Overlawyered leads us to this line from a Posner opinion in Mirafasihi v. Fleet Mortgage Co., decided December 30, 2008:
It is an example of the typical pathology of class action litigation, which is riven with conflicts of interest …
The case alleged numerous violations of state (every state) consumer protection statutes and the federal Fair Credit Reporting Act. Specifically, Fleet Mortgage Corporation wrongfully used private financial and personal information it had on home mortgages to solicit (with deceptive practices, no less) 1.6 million of its homeowners with offers for financial services. 190,000 of them took the bait and purchased some of these services.
Suit was filed with two proposed classes, one for the 15% who were financial victims and one for the 85% who were ‘merely’ privacy victims. A settlement was eventually negotiated and approved simultaneously with class certification.
It was an awesome deal: the 1.4 million who merely had their privacy illegally violated so that a national bank could attempt to swindle them received nothing. Nothing despite state statutes imposing an average penalty-per-violation of over $1,000.
Wait, that’s not fair, they did get something: they were to be precluded from ever filing suit individually.
Judge Posner was right: the situation presented a huge conflict of interest. Fleet almost certainly exploited the fact that the same lawyers represented both classes, and so likely deliberately negotiated with the intent to split the 190,000 financial victims from the 1.4 million privacy victims. The quote referenced above comes from this passage in Posner’s opinion:
We are disheartened that the litigation by the information-sharing class has been allowed to drag on for eight years, when it had no merit—and that as a matter of law, without need to take evidence. It is an example of the typical pathology of class action litigation, which is riven with conflicts of interest, as we discussed recently in Thorogood v. Sears, Roebuck & Co., supra, 547 F.3d at 744–46. The lawyers for the class could not concede the utter worthlessness of their claim because they wanted an award of attorneys’ fees. The lawyers for Fleet were reluctant to argue the utter worthlessness of the claim because they were able to negotiate a settlement that cost their client virtually nothing—provided they did not take such a strong stand that it jeopardized the class lawyers’ shot at a generous award of attorneys’ fees, and hence the settlement.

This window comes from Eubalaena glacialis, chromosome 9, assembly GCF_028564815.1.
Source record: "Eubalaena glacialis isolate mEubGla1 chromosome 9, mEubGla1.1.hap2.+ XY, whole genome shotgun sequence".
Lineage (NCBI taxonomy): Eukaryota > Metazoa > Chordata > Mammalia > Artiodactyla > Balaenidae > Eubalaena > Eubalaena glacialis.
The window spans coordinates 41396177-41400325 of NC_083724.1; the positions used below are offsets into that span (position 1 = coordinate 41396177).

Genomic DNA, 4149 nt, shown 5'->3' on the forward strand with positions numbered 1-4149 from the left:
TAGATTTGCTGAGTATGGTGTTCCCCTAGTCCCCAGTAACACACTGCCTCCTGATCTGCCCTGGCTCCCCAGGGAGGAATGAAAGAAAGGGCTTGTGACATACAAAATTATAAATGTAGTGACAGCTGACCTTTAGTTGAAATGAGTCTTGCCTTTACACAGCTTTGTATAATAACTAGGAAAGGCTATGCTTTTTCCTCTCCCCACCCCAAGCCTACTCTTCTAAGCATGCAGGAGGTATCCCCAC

That’s all well and good, and it is exactly why we permit members of a proposed class action settlement to file objections to the proposed settlement.
And that is what happened here: some of the 1.4 million homeowners whose privacy was intentionally violated as part of a fraud objected to the settlement on the grounds that they would receive nothing and no steps were going to be taken to ensure that neither Fleet nor anyone else would do this again.
The district court denied the first objection and approved the settlement, so the objectors appealed and won. The district court then approved a newly negotiated settlement with the privacy victims getting nothing, but with a quarter million going to consumer law public interest attorneys.
The objectors appealed again and won again.
The district court then went back, looked at the value of their claims, and concluded it was right the first two times. It also awarded, for the twice-successful appeals, $18,750 to the objectors’ attorneys.
For reference, an appeal in a basic slip-and-fall case will cost at least $15,000 in hourly fees. Most humdrum state tort appeals cost between $20,000 and $50,000.
So what did Posner do on the third appeal? Blamed the objectors and their lawyers, forced them to be part of a settlement that extinguishes their claims for nothing, and affirmed the paltry attorneys’ fee award for two prior successful appeals to the exact same court for which Posner was writing, the Seventh Circuit Court of Appeals. Then he accused the objectors’ attorneys of "chutzpah" for daring to request fees on par with the original attorneys, the one’s Posner accused of representing clients amid a conflict of interest.
Posner continued by blaming the district court for insufficiently analyzing the merits of plaintiff’s claims, apparently missing the irony of his own court waiting for the third appeal to point out that plaintiffs’ federal claims were "waived" before the first appeal and that the objectors’ state claims had been “worthless” on their face the whole time.
And so the “typical pathology of class action litigation, which is riven with conflicts of interest” continued unabated, with the objectors and their attorneys penalized with foreclosed claims and massive losses in fees for only winning two out of three appeals, on grounds that evaded everyone for years except Posner.